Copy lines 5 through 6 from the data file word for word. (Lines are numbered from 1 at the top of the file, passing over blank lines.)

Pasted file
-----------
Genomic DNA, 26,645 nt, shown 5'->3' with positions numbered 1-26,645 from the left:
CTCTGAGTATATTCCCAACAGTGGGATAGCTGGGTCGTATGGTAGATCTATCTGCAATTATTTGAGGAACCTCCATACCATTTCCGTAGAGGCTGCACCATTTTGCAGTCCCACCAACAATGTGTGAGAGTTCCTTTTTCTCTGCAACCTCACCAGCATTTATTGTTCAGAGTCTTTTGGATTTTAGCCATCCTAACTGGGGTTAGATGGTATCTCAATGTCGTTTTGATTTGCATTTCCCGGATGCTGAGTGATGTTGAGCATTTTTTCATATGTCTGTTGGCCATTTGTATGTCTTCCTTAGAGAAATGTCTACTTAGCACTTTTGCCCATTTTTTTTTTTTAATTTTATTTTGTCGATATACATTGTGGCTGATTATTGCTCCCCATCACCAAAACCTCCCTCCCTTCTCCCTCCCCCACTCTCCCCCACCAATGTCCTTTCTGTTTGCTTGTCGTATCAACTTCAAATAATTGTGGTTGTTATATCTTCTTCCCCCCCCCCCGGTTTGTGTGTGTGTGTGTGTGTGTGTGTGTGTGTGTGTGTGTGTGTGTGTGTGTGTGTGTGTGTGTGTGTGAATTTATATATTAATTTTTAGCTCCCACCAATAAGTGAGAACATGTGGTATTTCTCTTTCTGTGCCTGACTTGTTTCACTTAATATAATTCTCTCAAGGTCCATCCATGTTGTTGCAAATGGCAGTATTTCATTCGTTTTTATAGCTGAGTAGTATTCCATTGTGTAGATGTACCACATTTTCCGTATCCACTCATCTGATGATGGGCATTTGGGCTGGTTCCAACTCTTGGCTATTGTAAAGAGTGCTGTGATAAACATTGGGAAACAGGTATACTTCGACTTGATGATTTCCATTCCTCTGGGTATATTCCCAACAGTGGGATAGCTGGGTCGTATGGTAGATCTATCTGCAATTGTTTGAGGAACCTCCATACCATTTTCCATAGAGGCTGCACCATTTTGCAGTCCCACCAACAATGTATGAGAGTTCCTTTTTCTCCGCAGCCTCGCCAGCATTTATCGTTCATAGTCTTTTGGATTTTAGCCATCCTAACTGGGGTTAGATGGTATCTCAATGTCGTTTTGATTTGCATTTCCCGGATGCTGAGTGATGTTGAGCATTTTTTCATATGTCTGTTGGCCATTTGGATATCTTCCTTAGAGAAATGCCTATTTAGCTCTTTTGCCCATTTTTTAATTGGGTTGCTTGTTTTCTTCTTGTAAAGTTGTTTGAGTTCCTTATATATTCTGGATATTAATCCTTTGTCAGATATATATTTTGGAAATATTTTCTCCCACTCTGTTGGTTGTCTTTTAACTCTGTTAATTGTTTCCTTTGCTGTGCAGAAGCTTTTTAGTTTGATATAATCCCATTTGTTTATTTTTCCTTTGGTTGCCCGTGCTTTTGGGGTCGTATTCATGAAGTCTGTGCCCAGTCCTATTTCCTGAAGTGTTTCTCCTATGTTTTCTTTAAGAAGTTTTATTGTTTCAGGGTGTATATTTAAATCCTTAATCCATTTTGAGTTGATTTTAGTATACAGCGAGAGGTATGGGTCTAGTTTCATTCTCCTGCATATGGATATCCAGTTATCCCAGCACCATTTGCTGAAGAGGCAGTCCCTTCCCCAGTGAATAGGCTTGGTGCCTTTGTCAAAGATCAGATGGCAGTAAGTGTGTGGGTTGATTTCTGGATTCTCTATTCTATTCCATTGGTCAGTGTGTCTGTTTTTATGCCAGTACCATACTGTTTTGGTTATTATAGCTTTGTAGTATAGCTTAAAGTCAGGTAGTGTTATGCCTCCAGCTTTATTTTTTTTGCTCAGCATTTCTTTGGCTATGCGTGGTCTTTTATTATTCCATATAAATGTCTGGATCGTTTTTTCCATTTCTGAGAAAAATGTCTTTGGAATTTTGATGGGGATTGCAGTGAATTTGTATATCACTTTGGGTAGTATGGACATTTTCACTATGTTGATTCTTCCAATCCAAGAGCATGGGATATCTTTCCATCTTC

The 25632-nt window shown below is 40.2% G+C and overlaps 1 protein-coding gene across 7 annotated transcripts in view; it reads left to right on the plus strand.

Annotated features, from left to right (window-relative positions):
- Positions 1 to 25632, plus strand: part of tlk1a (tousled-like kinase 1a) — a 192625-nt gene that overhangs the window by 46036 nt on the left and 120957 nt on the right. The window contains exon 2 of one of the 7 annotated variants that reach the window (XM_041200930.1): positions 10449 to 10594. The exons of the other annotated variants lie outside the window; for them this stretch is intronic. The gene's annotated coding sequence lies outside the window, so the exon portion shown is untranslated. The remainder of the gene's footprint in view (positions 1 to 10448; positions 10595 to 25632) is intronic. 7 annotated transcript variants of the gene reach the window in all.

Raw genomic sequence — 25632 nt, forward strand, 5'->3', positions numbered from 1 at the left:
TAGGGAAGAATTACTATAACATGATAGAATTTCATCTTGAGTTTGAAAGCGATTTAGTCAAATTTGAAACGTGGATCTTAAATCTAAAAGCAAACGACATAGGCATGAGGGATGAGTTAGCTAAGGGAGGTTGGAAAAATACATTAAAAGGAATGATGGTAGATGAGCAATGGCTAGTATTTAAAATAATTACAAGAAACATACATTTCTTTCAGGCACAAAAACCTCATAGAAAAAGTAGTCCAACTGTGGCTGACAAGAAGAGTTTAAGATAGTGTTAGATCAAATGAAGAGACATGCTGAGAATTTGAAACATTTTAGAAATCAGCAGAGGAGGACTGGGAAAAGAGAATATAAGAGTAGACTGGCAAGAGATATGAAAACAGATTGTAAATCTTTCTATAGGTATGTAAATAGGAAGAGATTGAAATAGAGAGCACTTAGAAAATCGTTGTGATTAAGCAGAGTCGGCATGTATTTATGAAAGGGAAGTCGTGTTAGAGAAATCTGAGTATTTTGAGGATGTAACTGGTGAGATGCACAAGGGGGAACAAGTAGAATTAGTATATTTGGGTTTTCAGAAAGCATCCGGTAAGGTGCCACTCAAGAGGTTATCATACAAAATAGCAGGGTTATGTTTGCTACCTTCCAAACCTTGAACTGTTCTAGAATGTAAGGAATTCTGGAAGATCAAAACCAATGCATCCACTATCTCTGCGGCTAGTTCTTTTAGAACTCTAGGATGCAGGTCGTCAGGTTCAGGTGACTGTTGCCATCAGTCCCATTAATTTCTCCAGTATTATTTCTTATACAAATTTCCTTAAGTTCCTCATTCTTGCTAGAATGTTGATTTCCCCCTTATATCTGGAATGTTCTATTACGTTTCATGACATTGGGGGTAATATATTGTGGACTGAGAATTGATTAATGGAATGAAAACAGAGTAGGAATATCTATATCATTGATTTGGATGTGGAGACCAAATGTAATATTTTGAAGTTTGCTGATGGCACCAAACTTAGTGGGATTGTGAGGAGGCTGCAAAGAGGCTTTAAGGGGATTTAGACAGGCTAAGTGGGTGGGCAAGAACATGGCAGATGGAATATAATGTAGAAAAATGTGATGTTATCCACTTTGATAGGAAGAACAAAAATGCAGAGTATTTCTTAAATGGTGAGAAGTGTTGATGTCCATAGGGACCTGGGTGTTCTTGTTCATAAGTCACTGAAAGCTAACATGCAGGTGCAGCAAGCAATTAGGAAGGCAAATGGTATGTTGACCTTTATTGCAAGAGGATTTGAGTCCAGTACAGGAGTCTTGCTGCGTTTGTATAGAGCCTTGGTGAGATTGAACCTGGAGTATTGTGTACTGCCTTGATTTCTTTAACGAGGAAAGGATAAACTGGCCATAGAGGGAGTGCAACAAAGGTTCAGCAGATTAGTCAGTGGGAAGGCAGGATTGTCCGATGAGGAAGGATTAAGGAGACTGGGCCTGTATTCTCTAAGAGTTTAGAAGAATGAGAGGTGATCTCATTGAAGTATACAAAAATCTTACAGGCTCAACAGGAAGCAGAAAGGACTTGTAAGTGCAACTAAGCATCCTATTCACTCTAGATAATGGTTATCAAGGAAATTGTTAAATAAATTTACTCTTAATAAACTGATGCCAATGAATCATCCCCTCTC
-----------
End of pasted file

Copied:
- Positions 1 to 25632, plus strand: part of tlk1a (tousled-like kinase 1a) — a 192625-nt gene that overhangs the window by 46036 nt on the left and 120957 nt on the right. The window contains exon 2 of one of the 7 annotated variants that reach the window (XM_041200930.1): positions 10449 to 10594. The exons of the other annotated variants lie outside the window; for them this stretch is intronic. The gene's annotated coding sequence lies outside the window, so the exon portion shown is untranslated. The remainder of the gene's footprint in view (positions 1 to 10448; positions 10595 to 25632) is intronic. 7 annotated transcript variants of the gene reach the window in all.

Raw genomic sequence — 25632 nt, forward strand, 5'->3', positions numbered from 1 at the left: